He still uses recognizable words and one may understand individual phrasal units, but Ashbery disrupts any notional content with a kind of notional incongruence that defies the communication of a larger, consistent idea or notion. It’s probably not a coincidence that Ashbery’s most famous poem, Self-Portrait in a Convex Mirror, is the best known because (if we accept close readings) it’s one of the few Ashbery poems that can be explained as a Notional rather than Representational poemwhich is to say, I have read analyses of Convex Mirror that explain the poem in terms of a congruent whole—as having a unified meaning. Another example of this sort of “weak” Representational Poetry, might be Chronic Meanings by Bob Perelman (under the rubric Language Poetry):

    The phone is for someone.
    The next second it seemed.
    But did that really mean.
    Yet Los Angeles is full.

    Naturally enough I turn to.
    Some things are reversible, some.
    You don’t have that choice.
    I’m going to Jo’s for. []

    An example of “strong” Representational Poetry” might be what’s called Typographic Poetry (and I’m guessing that Concrete Poetry falls into this spectrum):

    bauhaus-kurt-schwitters-typography

    Wherein even the minimally notional content of syntactic units, such as we find in Ashbery, is dispensed with. A similar example of concrete poetry from here:

    O Pulsar

    O Pulsar (The Pulsar), 1975, Augusto de Campos

    In keeping with the definition of Representational Poetry as poetry that discards the notional intent of language (or verbal significance), consider Wikipedia’s definition of Concrete Poetry: “an arrangement of linguistic elements in which the typographical effect is more important in conveying meaning than verbal significance.”

    So:

    • Representatoinal Poetry isn’t to be confused with Visual Poetry, Shape Poetry, Pattern Poetry or Picture Poetry (all being notional) which, if you’re the Poetry Foundation, is nevertheless precisely what you do. If you’re the Poetry Foundation, you call George Herbert’s “Easter Wings”, written in the 17th century, an example of 20th century “Concrete Poetry”.
    • The Princeton Encyclopedia defines Visual Poetry as follows: “In Visual Poetry, in the strict sense, the visual form of the text becomes an object for apprehension in its own terms…. Among devices for creating visual form that written language furnishes the poet [not available to oral poetry] are lineation, line length, line-grouping, indentation, intra- and inerlinear white space, punctuation, capitalization, and size and style of type. ¶ In general, the visual form of a poem may be figurative or non-figurative; if figurative, it may be mimetic or abstract.”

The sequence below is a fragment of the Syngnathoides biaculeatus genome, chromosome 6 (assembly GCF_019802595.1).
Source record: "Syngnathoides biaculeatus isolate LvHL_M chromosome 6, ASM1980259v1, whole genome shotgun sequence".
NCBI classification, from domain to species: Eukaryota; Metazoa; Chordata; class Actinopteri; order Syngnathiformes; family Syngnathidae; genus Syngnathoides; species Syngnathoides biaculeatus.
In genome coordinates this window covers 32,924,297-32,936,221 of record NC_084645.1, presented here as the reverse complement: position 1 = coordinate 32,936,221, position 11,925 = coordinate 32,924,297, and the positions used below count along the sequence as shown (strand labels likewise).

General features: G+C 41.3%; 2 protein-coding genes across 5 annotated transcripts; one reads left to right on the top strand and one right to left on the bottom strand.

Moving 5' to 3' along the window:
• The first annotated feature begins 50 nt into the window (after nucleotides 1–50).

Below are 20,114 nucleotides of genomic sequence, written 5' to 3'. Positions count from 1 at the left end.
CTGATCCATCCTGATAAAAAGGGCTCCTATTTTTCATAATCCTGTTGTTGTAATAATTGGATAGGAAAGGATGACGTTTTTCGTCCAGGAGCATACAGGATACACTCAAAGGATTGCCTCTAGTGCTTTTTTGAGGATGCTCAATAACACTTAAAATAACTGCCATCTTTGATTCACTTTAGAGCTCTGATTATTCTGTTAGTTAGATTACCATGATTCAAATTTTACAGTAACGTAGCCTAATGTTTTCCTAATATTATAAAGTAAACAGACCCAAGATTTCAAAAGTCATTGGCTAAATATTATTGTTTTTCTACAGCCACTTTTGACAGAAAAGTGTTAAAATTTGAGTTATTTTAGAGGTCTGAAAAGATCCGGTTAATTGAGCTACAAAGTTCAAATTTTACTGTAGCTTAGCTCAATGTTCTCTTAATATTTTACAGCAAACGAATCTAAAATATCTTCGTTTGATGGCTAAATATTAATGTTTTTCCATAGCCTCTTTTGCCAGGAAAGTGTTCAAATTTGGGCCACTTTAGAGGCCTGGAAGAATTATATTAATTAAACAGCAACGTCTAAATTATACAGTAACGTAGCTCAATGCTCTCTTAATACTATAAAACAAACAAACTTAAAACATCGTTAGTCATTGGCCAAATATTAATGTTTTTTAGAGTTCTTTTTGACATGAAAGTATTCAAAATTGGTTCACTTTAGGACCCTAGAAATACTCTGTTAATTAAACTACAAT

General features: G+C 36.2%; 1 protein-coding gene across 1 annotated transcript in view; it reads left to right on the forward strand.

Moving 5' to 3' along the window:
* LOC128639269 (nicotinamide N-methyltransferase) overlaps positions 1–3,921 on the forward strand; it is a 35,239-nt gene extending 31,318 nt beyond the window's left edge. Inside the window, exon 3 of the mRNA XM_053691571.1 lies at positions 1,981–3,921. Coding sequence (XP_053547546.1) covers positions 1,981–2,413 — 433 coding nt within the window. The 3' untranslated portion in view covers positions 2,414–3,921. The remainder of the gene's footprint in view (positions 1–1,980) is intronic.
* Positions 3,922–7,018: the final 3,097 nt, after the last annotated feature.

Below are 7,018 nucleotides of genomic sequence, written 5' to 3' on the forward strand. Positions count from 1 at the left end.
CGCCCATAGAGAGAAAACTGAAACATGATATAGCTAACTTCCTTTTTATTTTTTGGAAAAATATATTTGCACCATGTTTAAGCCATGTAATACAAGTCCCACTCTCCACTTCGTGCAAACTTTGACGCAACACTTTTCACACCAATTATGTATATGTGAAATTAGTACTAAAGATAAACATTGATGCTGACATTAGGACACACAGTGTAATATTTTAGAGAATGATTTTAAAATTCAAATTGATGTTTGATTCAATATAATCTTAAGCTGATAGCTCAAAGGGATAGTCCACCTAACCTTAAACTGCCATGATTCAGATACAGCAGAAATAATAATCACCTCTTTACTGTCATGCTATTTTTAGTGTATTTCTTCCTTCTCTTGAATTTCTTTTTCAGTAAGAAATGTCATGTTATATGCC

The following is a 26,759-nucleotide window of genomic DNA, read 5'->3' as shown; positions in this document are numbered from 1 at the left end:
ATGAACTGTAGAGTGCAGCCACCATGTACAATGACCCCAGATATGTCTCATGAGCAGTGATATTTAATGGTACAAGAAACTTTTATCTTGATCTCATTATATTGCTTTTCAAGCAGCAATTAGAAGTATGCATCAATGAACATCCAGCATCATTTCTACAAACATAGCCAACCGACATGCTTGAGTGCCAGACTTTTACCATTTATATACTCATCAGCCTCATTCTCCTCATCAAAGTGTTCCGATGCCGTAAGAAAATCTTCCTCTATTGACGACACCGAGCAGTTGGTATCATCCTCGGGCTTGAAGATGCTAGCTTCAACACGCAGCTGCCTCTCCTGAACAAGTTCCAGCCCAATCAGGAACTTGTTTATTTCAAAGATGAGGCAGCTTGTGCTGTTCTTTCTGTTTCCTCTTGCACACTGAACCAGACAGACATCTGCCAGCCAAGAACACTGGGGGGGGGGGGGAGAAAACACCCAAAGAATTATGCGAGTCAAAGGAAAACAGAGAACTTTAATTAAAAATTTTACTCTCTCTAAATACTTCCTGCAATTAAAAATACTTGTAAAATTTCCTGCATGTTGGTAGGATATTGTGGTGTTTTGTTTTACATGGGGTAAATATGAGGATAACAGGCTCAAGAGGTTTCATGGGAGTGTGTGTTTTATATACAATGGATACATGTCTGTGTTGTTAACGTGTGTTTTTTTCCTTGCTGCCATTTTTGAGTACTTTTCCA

• Free Verse is Visual Poetry in that free verse relies on its typographic appearance, unlike traditional poetry, to define it. Traditional poetry (arising from oral traditions rather than typographic traditions) relies on the audible effects of meter and rhyme to define it.
    • Representational Poetry is Visual Poetry that dispenses with the notional intent of langauge.

    Representational poetry has far more in common with a Rauschenberg than Shakespeare. Appreciating the representational poetry means having a knowledge of the critical school and/or concepts which gave rise to it and which the poetry is “representing”. If you haven’t read up on Concrete Poetry, for example, then an example of the same is probably going to look like somebody’s bored doodling. That said, some representational poems can be appreciated as aesthetic works of art in and of themselves, as with “O Pulsar” (above) though, as a work of art, it may or may not be to your taste.

    So, one reasons for this post is as a way to hang your hat on the efforts of an artist like Ashbery or de Campos. If you’re trying to read Ashbery as a notional poet, then it’s little wonder that your efforts will end in frustration if not exasperation. One commonly reads something to the effect that Ashbery’s lines should be allowed to wash over the reader like evocative abstractions. In other words, like art. We view art, we don’t try to read it.  That said, the purpose of language is to communicate. Full stop.

    If one treats words,  phrases and language as a sort of painter’s pallet with which to turn pages into canvasses (divorcing words and phrases from any sort of notional congruence) then it’s a legitimate question as to whether such “poems” can be considered successful. But then that brings us back to the standards by which we judge such poems—as Notional or Representational? And if the latter, then that requires knowing something about the history behind the poetry. Like the blank canvass of a Rauschenberg, is the accompanying essay enough? To quote the critic William Logan: